Walter Arnold first picked up a camera in 2005 when he moved to Hendersonville, N.C., and became enamored with the area’s natural beauty and scenery. But the creative spark that has ultimately shaped his body of work was found at an airplane graveyard in St. Augustine, Fla., in 2009.
“It was a private piece of land that had eight old naval aircraft, and they had just been sitting there on the side of the road for about 25 years or so,” Arnold says. “I was like a kid in the candy store taking photos. It was a fun, creative challenge, vastly different than what I was used to.”
That initial pursuit of “finding beauty in a very unexpected place” inspired Arnold to create an expansive photo project called “The Art of Abandonment.” Through partnerships with historic preservation groups and suggestions from the people he meets at art shows and festivals, Arnold has documented various abandoned sites across the country, which range from a theme park (Dogpatch USA in Marble Falls, Ark.) and a library (Cossitt Library in Memphis, Tenn.) to a theater (The Columbia Theatre in Paducah, Ky.) and a brewery (The Tennessee Brewery, also in Memphis).
Arnold describes his photographs as featuring “hyper-realistic color detail, some of it verging on surreal.”
“I use HDR [high-dynamic range] photography that allows me to capture a huge range of light in these scenes,” he says. “I capture multiple exposures that range from very dark to very light and combine them into one image. That procedure brings out a lot of color and the detail in a way that people aren’t used to seeing.”
Arnold also prints his photos on aluminum, a technique that adds further depth to the images. “They’re bright, luminous, vivid images that kind of jump off the wall,” he says.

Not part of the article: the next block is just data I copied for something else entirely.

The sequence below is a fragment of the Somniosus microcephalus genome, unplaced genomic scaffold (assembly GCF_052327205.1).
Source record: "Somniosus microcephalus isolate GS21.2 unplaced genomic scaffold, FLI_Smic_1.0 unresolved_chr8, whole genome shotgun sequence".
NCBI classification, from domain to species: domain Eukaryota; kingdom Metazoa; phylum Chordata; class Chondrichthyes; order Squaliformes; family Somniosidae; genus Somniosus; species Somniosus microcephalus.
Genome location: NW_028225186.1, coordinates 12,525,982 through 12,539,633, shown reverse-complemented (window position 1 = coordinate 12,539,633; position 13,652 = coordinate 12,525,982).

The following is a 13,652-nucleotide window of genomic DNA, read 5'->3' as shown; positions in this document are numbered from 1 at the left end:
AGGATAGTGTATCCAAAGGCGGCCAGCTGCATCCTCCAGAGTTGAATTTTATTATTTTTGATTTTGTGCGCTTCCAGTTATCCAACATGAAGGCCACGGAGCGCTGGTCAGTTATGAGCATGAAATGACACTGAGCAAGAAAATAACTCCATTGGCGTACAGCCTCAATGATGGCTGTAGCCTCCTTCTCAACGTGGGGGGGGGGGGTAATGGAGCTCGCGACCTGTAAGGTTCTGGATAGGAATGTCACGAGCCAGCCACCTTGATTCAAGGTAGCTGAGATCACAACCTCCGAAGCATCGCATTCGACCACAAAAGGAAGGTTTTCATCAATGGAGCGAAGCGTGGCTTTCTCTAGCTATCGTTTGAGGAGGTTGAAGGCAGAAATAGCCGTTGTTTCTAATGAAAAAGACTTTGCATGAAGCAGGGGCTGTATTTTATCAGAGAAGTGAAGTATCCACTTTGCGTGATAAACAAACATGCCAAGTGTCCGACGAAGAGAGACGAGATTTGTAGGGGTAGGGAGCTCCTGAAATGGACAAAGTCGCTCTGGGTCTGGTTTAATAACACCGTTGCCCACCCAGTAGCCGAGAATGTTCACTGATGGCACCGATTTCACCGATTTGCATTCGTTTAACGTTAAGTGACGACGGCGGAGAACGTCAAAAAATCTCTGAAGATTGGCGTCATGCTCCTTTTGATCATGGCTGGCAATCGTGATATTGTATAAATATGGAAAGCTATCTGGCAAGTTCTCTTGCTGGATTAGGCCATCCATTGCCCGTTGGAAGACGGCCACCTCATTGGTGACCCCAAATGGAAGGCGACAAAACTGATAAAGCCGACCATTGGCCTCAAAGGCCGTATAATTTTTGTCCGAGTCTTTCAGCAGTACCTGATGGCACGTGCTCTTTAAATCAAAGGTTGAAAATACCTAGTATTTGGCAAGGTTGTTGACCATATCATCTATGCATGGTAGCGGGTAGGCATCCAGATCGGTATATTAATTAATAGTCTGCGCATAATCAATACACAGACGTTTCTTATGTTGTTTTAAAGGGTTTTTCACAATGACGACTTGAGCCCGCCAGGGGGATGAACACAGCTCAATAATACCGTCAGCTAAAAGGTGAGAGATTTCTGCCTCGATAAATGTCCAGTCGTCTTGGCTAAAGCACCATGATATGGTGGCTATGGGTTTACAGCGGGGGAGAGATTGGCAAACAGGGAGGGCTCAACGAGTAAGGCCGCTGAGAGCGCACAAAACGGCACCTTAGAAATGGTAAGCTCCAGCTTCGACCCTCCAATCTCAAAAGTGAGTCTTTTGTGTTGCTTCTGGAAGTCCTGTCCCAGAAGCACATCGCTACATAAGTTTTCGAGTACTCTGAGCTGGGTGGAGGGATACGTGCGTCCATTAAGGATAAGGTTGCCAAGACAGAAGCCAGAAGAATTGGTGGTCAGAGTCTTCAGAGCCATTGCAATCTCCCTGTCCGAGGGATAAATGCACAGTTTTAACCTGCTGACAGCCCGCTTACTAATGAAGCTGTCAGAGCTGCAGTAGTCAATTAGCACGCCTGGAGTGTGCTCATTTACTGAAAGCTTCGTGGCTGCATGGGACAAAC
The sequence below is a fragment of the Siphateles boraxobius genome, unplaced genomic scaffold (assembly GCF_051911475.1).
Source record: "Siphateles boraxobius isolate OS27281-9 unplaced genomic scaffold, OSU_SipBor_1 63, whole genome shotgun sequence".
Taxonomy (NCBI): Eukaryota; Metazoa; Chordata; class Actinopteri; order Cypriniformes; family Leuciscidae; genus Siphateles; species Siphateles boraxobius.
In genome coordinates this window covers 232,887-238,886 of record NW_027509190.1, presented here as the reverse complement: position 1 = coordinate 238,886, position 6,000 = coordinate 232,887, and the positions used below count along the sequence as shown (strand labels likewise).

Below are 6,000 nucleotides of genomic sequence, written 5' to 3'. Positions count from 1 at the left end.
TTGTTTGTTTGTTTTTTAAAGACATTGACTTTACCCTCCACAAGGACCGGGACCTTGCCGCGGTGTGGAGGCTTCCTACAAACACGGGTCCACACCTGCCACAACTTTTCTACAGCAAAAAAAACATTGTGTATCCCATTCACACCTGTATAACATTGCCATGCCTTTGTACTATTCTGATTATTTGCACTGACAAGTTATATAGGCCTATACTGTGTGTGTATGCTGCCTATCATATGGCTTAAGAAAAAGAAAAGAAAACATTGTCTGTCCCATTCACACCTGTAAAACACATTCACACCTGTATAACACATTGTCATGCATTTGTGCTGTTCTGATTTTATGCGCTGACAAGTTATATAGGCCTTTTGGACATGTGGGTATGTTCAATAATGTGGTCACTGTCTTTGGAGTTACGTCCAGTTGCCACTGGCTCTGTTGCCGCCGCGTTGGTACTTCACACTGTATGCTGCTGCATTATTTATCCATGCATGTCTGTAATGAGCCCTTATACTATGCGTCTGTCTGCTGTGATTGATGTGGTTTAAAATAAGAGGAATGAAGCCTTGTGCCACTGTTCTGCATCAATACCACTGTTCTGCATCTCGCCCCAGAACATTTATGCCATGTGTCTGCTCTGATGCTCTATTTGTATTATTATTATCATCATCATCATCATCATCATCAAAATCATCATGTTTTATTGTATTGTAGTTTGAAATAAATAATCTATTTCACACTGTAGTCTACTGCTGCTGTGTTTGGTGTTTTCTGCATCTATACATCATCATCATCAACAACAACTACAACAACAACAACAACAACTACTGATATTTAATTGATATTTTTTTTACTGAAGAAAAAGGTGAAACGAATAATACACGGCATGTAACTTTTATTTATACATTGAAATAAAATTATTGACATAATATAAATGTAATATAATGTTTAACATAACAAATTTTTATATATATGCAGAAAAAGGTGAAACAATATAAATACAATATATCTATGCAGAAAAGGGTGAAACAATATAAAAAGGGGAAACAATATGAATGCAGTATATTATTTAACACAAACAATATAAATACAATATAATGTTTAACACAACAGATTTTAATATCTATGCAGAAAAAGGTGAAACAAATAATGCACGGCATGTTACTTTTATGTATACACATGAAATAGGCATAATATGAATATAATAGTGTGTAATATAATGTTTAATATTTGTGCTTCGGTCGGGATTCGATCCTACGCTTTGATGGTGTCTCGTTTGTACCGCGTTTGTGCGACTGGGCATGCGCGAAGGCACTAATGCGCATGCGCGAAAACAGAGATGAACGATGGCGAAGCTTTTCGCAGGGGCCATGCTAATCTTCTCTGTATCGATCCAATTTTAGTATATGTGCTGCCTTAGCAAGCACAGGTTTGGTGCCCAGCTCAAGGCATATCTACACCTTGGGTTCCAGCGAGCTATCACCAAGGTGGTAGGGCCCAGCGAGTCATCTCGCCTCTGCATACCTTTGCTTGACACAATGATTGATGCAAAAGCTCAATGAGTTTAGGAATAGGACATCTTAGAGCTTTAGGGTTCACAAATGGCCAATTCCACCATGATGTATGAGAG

Through this aesthetic, Arnold hopes his photography can shine a light on the potential that these places — though largely forgotten with the passage of time — still hold.
“From a practical standpoint, it would be nice to save some of these historic locations that I photograph,” he says. “I want to communicate the beauty — and yes, there’s lost purpose in some of these places, but there’s still some hope, and if people can see beyond the … veneer or façade of what condition it’s physically in, they’ll see there’s still a lot of hope for these places. It’s not just an eyesore, not something that needs to be torn down; we can repurpose this. That has happened in several instances.”
One building featured in “The Art of Abandonment” that has recently been restored is the Clayborn Temple in Memphis. The African Methodist Episcopal Church purchased the building in 1949, and its legacy is deeply tied to the civil rights movement. Clayborn Temple served as a primary meeting spot during the 1968 Memphis sanitation workers strike; in fact, the “I Am a Man” picket signs carried by protesters were distributed at the church. The church’s congregation declined in the ’70s and ’80s, and in 1999, Clayborn Temple was shuttered.
But in fall 2015, a small group of community members purchased Clayborn Temple for $65,000 from the AME Church, and the following summer an organization called Clayborn Reborn was formed to support the restoration efforts. In 2016, Arnold was able to get a behind-the-scenes look at the renovation’s progress. And this year, one day after the 50th anniversary of Martin Luther King Jr.’s assassination in Memphis, the city of Memphis unveiled the I Am a Man Plaza, located next to the church.
“It’s a beautiful testament to a virtually lost historic location that’s come … 180 degrees to be back in a major significance in the community,” Arnold says.
Aside from the Clayborn Temple, another location in “The Art of Abandonment” that stands out to Arnold is his photography from Grossinger’s Catskill Resort Hotel, located in Liberty, N.Y. Grossinger’s, which permanently closed in 1986, was a popular summer resort for mostly Jewish clientele from New York City. (It’s also the location that served as the inspiration for the resort depicted in the film “Dirty Dancing,” Arnold notes.)
“Every single show I go to, a handful of people or more recognize the photos or recognize the location,” he says.
“That’s what kind of really opened my eyes to the personal relation people can have to these different locations and the significance they held,” he adds. “It ties people’s own history into the work so that they have an immediate connection.”
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